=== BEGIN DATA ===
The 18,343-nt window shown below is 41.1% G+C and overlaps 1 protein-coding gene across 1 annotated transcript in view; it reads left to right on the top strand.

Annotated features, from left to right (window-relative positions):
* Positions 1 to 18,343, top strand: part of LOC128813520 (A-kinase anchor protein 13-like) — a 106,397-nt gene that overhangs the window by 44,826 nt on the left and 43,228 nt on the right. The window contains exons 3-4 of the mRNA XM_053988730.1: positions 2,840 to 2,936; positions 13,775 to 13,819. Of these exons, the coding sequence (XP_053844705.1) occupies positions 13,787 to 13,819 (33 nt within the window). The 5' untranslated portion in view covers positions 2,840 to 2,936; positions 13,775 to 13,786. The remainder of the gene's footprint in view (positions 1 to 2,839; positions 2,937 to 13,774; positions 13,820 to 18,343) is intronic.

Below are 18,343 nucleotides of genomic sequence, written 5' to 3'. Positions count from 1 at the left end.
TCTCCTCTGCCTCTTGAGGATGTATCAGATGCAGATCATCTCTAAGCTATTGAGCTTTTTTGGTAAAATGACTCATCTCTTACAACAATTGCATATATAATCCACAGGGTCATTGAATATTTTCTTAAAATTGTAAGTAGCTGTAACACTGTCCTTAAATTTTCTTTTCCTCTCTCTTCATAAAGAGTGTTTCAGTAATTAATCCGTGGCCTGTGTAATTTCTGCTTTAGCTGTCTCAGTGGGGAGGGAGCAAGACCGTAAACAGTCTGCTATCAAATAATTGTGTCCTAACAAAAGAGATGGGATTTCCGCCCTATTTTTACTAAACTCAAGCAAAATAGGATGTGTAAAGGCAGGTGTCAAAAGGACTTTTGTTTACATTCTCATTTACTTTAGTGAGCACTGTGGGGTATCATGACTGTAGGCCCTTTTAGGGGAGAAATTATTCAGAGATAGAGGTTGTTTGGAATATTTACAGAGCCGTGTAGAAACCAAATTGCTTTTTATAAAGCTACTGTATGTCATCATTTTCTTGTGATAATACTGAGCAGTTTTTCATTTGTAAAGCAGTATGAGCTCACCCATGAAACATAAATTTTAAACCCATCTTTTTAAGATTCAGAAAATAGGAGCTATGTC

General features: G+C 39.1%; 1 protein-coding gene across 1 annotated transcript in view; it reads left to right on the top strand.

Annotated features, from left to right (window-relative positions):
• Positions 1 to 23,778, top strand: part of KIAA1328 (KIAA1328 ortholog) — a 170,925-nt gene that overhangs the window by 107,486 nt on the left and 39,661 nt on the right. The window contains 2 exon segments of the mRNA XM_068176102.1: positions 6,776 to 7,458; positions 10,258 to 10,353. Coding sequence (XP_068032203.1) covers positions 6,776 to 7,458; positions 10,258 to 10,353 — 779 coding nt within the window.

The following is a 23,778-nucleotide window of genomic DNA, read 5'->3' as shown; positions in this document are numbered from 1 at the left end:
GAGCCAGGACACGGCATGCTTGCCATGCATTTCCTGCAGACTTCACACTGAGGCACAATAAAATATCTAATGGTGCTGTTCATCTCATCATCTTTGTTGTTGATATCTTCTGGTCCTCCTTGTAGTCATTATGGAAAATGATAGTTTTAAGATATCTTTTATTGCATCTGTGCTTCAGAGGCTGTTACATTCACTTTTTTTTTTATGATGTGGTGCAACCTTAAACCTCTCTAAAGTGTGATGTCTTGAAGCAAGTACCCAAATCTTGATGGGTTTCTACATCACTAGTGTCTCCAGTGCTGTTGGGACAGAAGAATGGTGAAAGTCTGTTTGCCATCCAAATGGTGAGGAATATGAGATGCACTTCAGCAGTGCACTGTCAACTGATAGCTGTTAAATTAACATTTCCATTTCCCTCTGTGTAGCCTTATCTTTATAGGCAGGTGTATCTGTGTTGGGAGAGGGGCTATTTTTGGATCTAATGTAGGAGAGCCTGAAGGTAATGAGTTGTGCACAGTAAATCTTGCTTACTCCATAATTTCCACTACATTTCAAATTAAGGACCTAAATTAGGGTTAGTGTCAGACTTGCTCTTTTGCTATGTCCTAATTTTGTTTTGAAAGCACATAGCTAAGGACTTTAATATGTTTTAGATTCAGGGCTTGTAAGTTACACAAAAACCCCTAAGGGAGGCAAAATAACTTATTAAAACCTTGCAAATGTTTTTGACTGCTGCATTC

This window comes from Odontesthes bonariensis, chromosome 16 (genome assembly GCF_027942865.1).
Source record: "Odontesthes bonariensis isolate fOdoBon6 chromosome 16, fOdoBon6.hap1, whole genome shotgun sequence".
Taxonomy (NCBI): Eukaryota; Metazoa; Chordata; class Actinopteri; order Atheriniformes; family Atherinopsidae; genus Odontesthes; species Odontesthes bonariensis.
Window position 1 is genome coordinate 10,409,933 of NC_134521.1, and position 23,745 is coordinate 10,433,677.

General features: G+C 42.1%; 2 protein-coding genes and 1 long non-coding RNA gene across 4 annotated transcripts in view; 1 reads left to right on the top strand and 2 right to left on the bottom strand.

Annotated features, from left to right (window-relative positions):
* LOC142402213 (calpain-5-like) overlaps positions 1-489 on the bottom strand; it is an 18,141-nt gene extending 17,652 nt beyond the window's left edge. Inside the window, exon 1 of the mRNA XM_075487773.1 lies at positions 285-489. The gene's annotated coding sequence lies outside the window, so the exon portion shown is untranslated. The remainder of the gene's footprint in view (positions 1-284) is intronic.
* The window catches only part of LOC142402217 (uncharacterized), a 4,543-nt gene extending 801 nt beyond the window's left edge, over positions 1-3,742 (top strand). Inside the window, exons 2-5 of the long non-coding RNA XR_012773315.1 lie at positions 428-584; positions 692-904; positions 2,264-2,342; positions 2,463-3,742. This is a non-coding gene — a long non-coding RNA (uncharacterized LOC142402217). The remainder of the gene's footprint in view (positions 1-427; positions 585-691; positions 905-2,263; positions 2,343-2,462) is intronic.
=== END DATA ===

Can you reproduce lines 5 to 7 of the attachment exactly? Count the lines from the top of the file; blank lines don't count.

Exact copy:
TCTCCTCTGCCTCTTGAGGATGTATCAGATGCAGATCATCTCTAAGCTATTGAGCTTTTTTGGTAAAATGACTCATCTCTTACAACAATTGCATATATAATCCACAGGGTCATTGAATATTTTCTTAAAATTGTAAGTAGCTGTAACACTGTCCTTAAATTTTCTTTTCCTCTCTCTTCATAAAGAGTGTTTCAGTAATTAATCCGTGGCCTGTGTAATTTCTGCTTTAGCTGTCTCAGTGGGGAGGGAGCAAGACCGTAAACAGTCTGCTATCAAATAATTGTGTCCTAACAAAAGAGATGGGATTTCCGCCCTATTTTTACTAAACTCAAGCAAAATAGGATGTGTAAAGGCAGGTGTCAAAAGGACTTTTGTTTACATTCTCATTTACTTTAGTGAGCACTGTGGGGTATCATGACTGTAGGCCCTTTTAGGGGAGAAATTATTCAGAGATAGAGGTTGTTTGGAATATTTACAGAGCCGTGTAGAAACCAAATTGCTTTTTATAAAGCTACTGTATGTCATCATTTTCTTGTGATAATACTGAGCAGTTTTTCATTTGTAAAGCAGTATGAGCTCACCCATGAAACATAAATTTTAAACCCATCTTTTTAAGATTCAGAAAATAGGAGCTATGTC

General features: G+C 39.1%; 1 protein-coding gene across 1 annotated transcript in view; it reads left to right on the top strand.

Annotated features, from left to right (window-relative positions):